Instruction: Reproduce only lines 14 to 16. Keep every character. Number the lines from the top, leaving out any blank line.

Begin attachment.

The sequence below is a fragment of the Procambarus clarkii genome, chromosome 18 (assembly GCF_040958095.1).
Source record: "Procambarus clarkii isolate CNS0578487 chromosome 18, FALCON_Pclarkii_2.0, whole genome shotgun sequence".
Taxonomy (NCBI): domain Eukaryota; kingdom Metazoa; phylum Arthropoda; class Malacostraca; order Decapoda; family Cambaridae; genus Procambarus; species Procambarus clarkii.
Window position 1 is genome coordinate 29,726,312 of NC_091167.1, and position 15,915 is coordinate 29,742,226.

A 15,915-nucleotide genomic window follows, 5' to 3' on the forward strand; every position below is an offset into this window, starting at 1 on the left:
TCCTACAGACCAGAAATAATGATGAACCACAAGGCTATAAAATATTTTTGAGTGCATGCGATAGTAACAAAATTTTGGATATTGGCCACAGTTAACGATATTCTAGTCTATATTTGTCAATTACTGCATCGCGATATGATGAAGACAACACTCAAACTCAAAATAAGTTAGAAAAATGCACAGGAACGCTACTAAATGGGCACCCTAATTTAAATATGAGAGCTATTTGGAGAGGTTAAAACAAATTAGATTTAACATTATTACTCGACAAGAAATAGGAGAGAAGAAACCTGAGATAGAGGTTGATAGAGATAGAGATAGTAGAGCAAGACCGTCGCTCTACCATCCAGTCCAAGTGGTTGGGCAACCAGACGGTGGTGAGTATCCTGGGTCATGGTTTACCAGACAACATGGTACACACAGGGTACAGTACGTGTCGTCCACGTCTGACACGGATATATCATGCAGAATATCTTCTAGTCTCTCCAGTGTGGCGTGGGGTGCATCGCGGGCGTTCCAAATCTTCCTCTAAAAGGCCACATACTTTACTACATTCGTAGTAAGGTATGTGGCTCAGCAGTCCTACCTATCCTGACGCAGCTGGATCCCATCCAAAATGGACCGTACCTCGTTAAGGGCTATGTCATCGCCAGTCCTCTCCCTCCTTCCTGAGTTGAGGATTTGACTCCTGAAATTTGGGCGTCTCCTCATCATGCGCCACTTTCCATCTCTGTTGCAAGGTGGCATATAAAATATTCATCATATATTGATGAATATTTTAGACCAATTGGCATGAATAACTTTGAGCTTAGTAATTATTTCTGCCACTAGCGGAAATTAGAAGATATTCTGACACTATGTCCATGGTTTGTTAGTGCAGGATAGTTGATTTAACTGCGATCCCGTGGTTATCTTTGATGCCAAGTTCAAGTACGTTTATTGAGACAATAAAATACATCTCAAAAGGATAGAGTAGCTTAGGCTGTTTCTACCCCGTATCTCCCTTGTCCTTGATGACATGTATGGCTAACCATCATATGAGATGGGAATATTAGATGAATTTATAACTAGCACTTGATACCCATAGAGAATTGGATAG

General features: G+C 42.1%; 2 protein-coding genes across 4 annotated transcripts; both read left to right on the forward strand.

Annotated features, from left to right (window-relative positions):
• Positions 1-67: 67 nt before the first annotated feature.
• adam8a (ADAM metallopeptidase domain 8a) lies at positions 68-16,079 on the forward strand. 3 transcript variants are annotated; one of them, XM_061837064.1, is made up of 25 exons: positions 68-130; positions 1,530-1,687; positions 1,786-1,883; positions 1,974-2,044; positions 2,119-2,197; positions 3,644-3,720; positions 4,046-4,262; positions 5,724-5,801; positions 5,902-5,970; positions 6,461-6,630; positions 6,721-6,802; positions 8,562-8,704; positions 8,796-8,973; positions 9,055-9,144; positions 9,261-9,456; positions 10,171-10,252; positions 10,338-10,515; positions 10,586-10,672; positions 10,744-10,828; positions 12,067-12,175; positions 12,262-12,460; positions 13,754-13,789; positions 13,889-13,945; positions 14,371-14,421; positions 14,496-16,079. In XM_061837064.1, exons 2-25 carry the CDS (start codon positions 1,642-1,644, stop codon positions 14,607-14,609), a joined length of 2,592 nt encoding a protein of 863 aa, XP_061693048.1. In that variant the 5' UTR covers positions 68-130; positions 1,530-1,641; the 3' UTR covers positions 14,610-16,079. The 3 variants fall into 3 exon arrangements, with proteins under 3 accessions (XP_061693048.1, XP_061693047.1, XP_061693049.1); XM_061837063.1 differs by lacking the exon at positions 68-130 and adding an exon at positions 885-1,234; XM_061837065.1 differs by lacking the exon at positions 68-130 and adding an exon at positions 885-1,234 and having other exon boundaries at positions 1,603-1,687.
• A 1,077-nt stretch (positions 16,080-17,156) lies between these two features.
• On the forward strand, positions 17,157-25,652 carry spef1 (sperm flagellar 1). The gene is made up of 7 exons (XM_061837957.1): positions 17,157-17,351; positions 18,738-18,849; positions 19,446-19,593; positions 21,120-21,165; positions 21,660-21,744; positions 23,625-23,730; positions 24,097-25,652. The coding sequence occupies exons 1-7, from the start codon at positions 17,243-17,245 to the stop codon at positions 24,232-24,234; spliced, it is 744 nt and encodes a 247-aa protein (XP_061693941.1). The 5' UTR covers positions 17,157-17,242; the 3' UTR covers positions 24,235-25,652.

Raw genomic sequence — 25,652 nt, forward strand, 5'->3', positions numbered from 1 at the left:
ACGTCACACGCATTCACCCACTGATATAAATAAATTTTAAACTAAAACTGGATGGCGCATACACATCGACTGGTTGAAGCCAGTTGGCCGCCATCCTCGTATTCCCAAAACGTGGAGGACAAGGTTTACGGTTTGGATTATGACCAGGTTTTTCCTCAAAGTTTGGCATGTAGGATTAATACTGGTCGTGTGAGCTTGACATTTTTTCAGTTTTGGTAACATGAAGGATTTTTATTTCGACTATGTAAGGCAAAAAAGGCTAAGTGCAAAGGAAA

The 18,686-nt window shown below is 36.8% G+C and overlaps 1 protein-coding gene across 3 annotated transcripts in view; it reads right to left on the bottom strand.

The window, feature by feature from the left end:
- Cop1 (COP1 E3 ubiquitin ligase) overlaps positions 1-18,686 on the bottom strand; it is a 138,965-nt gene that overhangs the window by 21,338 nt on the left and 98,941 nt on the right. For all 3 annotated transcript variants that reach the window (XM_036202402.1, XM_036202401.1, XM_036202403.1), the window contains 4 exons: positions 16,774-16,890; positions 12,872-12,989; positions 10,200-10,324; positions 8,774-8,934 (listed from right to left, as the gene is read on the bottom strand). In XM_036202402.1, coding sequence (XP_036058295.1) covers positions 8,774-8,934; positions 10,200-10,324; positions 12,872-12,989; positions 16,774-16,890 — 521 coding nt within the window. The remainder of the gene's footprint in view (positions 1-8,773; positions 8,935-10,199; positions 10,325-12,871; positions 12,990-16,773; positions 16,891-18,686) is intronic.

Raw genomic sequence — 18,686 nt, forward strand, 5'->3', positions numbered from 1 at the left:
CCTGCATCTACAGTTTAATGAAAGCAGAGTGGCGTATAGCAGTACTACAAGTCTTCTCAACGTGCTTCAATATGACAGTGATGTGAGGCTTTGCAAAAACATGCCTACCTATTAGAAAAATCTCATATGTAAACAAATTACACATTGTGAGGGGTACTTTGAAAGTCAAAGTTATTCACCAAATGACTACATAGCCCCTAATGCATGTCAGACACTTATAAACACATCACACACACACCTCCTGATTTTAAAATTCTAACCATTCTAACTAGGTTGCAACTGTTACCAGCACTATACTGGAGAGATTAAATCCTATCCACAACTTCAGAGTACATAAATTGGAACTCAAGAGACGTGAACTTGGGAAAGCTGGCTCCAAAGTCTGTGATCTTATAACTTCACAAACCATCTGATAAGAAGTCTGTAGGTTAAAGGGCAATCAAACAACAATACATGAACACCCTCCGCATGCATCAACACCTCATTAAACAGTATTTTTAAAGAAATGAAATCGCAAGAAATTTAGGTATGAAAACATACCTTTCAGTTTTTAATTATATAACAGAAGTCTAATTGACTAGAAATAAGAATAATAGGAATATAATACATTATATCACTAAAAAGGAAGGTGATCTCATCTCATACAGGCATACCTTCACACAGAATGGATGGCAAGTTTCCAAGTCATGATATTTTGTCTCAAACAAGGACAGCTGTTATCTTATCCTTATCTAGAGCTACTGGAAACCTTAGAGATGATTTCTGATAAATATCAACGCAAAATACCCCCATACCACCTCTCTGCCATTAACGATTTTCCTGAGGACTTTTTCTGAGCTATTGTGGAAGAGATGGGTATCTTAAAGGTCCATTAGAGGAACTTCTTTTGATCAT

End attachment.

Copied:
ACGTCACACGCATTCACCCACTGATATAAATAAATTTTAAACTAAAACTGGATGGCGCATACACATCGACTGGTTGAAGCCAGTTGGCCGCCATCCTCGTATTCCCAAAACGTGGAGGACAAGGTTTACGGTTTGGATTATGACCAGGTTTTTCCTCAAAGTTTGGCATGTAGGATTAATACTGGTCGTGTGAGCTTGACATTTTTTCAGTTTTGGTAACATGAAGGATTTTTATTTCGACTATGTAAGGCAAAAAAGGCTAAGTGCAAAGGAAA

The 18,686-nt window shown below is 36.8% G+C and overlaps 1 protein-coding gene across 3 annotated transcripts in view; it reads right to left on the bottom strand.

The window, feature by feature from the left end: